to appeal to Caesar--not that I had any charge to bring against my own
people. For this reason I have asked to see you and talk with you. It
is because of the hope of Israel that I am bound with this chain'"
(17-20). Paul did his best to explain to his people why he came to Rome
in chains. It was because of the hope of Israel. The hope of Israel is
well explained in Exodus 19:5,6: "Now if you obey me fully and keep my
covenant, then out of all nations you will be my treasured possession.
Although the whole earth is mine, you will be for me a kingdom of
priests and a holy nation." Peter also knew the hope of Israel well and
said in 1 Peter 2:9, "But you are a chosen people, a royal priesthood,
a holy nation, a people belonging to God, that you may declare the
praises of him who called you out of darkness into his wonderful
light." The hope of Israel was the hope of God for his chosen people
Israel. God wanted to make his people a priestly nation and a light for
the Gentiles. Humanly speaking, Romans had security and peace. But from
God's point of view, they were living under the rule of Satan. God sent
Paul to bring them from darkness to the marvelous light of Jesus; God
wanted to give them true security and true peace. What was the response
of the Jewish brothers to Paul? They said they had not heard anything
about him and that they wanted to hear his views, for they knew that
people everywhere were talking against the sect of the Nazarene Jesus.
Second, Paul taught them the Bible (28:23-31). Many people made
appointments to study the Bible at the place where Paul stayed. From
morning until evening he explained and declared to them the kingdom of
God and tried to convince them about Jesus from the Law of Moses and
from the Prophets. Here we learn the key points of Paul's Bible
teaching were the kingdom of God and that Jesus is the Son of God.
How did they respond? Some believed, but most of them rejected his
teaching. Paul was greatly discouraged. But he was comforted by the
words of prophecy of Isaiah 6:9,10. The people heard the good news of
Jesus. But they intentionally rejected it and remained in sin. Because
of the rejection of the Jews in Rome, the word of God began to spread
to the Gentiles (Ro 11:11).
It was indeed a discouraging situation to Paul. But Paul overcame
discouragement in the realization of the characteristics of God's work
and history. In God's work it always seems that there are only a few
who believe the gospel of Jesus, and among these few, some give up the
life of faith and defect, and many reject the gospel of Jesus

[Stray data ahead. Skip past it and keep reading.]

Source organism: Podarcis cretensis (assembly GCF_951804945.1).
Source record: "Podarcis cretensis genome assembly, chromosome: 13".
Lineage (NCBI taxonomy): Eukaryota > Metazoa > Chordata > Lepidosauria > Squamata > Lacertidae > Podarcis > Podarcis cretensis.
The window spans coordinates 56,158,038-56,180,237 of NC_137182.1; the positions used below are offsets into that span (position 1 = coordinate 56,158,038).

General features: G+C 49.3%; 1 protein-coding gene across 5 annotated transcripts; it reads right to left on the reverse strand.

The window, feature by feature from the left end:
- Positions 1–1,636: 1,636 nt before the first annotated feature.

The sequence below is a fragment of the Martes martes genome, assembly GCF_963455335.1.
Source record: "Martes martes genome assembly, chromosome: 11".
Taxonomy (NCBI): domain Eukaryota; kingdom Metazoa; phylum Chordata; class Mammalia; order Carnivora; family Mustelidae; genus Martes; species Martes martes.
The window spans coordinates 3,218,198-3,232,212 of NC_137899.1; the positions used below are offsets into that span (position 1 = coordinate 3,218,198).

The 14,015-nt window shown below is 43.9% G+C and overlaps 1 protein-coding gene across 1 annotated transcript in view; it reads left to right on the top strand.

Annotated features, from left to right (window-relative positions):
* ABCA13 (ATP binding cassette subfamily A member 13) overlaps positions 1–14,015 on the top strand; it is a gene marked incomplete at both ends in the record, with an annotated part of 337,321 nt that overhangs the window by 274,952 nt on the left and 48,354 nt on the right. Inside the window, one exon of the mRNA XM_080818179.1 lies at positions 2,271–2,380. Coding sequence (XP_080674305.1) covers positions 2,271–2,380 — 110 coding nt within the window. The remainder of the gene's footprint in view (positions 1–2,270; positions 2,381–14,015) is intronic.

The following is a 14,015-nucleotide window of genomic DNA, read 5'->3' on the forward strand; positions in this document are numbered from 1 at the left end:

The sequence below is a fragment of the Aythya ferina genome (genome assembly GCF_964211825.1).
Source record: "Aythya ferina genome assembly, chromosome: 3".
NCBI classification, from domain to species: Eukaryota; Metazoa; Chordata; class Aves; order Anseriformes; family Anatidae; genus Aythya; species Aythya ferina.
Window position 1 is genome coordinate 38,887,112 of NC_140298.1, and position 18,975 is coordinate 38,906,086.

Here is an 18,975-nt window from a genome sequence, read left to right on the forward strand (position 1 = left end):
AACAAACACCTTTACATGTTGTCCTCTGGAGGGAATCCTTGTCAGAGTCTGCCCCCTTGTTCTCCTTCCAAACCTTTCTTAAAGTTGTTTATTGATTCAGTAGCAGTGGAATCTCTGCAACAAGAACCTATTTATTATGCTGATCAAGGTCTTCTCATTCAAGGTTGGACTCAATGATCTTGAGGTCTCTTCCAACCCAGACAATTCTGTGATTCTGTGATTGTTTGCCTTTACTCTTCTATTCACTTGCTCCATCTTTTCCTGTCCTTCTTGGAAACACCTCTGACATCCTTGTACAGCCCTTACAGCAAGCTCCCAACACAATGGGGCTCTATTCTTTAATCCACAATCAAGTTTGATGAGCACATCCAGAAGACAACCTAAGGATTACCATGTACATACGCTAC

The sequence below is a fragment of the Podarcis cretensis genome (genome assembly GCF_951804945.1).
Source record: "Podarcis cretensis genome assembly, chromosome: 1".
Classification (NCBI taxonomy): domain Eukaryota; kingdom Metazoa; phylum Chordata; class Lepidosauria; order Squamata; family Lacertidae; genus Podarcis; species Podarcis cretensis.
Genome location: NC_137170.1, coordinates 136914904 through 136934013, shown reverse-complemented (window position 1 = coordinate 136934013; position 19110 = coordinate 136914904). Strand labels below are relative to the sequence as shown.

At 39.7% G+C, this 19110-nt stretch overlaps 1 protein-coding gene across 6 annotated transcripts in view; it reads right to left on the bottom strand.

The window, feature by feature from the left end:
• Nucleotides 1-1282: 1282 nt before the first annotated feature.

intentionally and publicly. But as history attests, though it is indeed
unbelievable, the church of Jesus has conquered the whole world. Paul,
who had a sense of God's work and history, said in 28:28, "Therefore I
want you to know that God's salvation has been sent to the Gentiles,
and they will listen!" So many people rejected his teaching. But Paul
believed that, in the end, they would listen and the whole world would
be saved. Because of his faith in God's work and history, Paul kept on
teaching the Bible to people in his own rented house. Most likely, Paul
worked part time as a tentmaker and supported himself. Even though his
teaching seemed to be in vain, Paul was full of spirit. Verse 31 says,
"Boldly and without hindrance he preached the kingdom of God and taught
about the Lord Jesus Christ."
In this passage we learn that one person Paul's faith was very
important. Because of his faith 276 members were saved in the
shipwreck. Because of one person Paul's faith, the work of God at Rome
was going on. Most importantly, God could conquer the Roman world
because there was Paul who had faith in his word. Sometimes we are
discouraged because the work of God does not grow as we expect it to.
But visible work is not so important. The visible work of God is always
discouraging, but God is fulfilling the work of world salvation
according to his own time schedule. It was possible for Paul to keep on
doing God's work when he remembered God's grace and God's great purpose
for him. Most importantly, Paul was willing to fulfill God's will, that
through Roman roads the whole world might be evangelized by the gospel
of Jesus. Paul was happy to see God's salvation work fulfilled through
him if God was willing. Because of the hope of Israel Paul came to Rome
as a missionary in chains.
St. Luke did not record how Paul died, for though he died, the work
he did is still going on through those who know God's grace through our
Lord Jesus. May God help us realize that God has a great hope in each